It’s all go for January after the R&A and USGA published their finalised Rules of Golf. So what’s coming in? Steve Carroll outlines the changes.
Olympic torch reignites the dwindling flame within Padraig Harrington
Last week Padraig Harrington stood beside Paul McGinley as his vice-captain at the Ryder Cup, and the 43-year-old followed that up with a very good 66 at Carnoustie yesterday. However, it wasn’t the excitement of Gleneagles that reignited Harrington’s passion for the game, but the return of golf to the Olympics.
Despite finishing with two bogeys, the Irishman was happy that he had returned to the scene of the first of his three major wins – the 2007 Open – with a six-under first round. That result has left him third with Shane Lowry, two off the pace set at Carnoustie by England’s Oliver Wilson who is enjoying a course record-equalling 64.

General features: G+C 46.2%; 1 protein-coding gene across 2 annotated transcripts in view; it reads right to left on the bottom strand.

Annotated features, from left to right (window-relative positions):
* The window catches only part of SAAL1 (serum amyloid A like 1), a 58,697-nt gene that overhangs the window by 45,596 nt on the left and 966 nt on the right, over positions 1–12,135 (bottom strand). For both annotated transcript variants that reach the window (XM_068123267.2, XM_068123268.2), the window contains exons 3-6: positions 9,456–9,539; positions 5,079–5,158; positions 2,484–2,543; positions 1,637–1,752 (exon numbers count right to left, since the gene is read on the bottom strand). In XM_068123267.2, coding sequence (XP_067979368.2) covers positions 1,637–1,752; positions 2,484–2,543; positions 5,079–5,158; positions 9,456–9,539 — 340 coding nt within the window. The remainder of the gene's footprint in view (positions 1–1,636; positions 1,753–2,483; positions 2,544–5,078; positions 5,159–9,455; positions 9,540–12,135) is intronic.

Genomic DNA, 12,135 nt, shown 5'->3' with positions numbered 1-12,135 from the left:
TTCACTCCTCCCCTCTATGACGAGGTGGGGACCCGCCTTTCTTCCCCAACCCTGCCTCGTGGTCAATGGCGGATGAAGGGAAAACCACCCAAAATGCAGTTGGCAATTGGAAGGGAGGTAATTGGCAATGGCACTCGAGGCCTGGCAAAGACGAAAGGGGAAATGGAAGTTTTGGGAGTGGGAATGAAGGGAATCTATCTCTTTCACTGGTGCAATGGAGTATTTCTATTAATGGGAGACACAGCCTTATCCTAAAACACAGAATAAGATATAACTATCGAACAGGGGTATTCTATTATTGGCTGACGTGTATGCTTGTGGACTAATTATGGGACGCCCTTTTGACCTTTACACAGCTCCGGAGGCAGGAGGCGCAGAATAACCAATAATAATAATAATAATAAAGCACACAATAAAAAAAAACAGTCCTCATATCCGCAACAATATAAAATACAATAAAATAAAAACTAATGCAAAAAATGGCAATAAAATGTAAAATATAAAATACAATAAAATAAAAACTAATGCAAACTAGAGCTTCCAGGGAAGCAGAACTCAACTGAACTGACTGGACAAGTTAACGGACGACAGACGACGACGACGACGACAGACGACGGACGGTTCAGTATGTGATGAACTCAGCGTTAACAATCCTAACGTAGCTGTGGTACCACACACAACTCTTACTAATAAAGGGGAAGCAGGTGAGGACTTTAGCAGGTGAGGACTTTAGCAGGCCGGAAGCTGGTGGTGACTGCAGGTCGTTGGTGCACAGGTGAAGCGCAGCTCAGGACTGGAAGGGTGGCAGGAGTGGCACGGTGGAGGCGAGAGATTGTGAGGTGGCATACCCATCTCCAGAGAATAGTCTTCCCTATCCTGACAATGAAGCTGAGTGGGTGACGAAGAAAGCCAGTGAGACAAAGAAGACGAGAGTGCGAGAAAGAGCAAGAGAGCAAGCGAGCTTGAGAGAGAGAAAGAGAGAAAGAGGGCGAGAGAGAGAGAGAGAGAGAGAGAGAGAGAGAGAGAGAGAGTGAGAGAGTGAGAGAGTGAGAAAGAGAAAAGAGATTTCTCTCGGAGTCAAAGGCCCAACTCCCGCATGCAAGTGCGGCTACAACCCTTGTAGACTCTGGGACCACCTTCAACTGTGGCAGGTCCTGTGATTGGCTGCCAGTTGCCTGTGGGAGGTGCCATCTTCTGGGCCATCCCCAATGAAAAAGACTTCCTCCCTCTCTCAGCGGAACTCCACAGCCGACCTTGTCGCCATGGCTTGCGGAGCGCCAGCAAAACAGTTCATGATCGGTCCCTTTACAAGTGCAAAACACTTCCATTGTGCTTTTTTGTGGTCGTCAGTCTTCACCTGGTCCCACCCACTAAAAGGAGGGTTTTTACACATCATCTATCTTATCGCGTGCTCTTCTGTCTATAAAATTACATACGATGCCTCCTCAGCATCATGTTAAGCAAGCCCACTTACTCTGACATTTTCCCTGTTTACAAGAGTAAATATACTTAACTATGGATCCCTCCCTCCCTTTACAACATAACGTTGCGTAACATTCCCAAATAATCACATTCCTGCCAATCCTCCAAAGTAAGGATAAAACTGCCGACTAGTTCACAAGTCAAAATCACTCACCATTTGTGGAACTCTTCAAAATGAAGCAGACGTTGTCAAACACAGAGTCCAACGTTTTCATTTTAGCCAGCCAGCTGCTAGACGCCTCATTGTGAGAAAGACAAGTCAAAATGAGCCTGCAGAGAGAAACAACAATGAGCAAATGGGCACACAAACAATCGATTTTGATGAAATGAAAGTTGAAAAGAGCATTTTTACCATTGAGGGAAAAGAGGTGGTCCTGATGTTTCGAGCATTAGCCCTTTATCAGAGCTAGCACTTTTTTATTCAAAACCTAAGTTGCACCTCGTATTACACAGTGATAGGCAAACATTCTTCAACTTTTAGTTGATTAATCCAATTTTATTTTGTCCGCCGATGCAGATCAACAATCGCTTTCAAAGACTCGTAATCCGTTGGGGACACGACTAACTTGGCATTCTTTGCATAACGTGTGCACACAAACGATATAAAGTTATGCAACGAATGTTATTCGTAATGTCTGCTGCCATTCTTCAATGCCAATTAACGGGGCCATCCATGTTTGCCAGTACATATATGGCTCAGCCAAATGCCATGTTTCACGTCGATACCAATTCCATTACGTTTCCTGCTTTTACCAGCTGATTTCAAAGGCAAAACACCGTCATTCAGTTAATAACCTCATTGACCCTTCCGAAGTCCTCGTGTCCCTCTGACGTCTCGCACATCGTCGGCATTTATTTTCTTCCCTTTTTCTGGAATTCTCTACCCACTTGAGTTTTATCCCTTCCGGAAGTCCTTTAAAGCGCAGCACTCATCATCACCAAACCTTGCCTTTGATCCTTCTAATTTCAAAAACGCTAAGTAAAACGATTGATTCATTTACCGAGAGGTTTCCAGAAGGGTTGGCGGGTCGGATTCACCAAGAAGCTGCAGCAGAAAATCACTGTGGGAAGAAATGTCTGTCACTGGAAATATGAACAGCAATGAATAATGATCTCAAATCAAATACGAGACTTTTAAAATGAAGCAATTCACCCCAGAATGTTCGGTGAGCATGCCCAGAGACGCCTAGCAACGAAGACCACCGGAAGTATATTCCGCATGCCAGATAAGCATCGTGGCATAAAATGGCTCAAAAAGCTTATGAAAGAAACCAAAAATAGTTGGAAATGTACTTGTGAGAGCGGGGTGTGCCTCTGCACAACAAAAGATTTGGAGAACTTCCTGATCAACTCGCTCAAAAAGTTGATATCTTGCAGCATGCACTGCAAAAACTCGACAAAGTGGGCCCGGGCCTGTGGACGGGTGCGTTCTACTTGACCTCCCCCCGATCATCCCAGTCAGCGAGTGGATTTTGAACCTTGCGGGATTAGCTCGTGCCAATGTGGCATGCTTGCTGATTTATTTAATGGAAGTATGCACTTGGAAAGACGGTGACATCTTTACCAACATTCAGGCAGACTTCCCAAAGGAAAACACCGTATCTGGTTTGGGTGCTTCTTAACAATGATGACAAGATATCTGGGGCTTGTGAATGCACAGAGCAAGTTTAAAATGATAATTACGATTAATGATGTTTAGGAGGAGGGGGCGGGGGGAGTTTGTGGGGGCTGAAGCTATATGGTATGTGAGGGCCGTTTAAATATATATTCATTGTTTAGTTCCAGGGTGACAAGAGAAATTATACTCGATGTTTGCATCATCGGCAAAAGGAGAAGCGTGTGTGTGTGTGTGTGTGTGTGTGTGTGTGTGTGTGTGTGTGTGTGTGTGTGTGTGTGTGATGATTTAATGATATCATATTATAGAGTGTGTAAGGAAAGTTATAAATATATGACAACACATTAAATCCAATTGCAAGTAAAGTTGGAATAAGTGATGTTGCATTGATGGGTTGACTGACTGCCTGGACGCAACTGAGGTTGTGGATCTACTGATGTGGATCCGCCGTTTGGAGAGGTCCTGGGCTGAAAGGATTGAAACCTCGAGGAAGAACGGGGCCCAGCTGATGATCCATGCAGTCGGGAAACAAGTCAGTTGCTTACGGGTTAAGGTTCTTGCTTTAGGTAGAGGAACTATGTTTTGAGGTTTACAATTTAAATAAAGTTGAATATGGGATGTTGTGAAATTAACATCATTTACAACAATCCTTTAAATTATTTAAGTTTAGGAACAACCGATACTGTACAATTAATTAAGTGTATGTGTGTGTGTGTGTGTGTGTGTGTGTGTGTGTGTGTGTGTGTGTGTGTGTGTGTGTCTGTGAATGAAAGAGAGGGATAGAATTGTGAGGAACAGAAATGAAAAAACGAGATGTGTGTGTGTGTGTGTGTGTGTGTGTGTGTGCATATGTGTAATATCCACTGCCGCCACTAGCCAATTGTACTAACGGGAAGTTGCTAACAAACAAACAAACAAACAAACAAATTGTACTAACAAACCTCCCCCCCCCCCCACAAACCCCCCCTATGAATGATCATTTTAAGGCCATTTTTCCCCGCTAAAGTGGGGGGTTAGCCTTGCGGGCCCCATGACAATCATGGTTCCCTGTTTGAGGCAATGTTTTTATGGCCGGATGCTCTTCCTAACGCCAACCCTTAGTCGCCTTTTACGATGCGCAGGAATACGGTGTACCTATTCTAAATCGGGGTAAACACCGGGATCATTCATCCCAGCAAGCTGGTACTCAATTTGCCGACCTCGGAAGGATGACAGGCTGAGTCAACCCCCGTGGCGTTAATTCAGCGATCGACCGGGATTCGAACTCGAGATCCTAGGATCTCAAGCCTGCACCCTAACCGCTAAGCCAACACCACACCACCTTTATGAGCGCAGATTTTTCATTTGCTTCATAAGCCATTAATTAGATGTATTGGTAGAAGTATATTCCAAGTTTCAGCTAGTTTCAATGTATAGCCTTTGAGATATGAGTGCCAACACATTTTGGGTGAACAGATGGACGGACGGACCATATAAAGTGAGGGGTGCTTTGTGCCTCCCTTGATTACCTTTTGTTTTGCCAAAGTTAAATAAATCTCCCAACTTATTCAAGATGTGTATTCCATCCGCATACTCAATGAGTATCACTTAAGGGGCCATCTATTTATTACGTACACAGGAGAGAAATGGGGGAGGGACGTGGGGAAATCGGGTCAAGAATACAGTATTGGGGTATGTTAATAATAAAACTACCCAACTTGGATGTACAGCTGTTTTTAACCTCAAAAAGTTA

The timing of Harrington’s turnaround in form couldn’t be better after he slipped to 324th in the world, marking his lowest ranking since his first year as a pro in 1996. And after his round, Harrington broke a career habit by setting out his ambitions.
"I don't normally tell the media my goals, but I will this time," he said.
"My aim is to return to the world top 15 by 2016 for the Olympics. It makes no difference where I am in the world now because I've got 21 months of results counting from here.
"I'd just love to be an Olympic athlete. It'd be very special. That's my focus, but if I achieve it, it means I'll have done other things that are quite good, too."
The golfing world should beware Harrington’s admission; if he really wants to reach the Olympics in 2016 then he’ll be going gun for leather in his pursuit of a world top 15 place. It could be an exciting couple of years.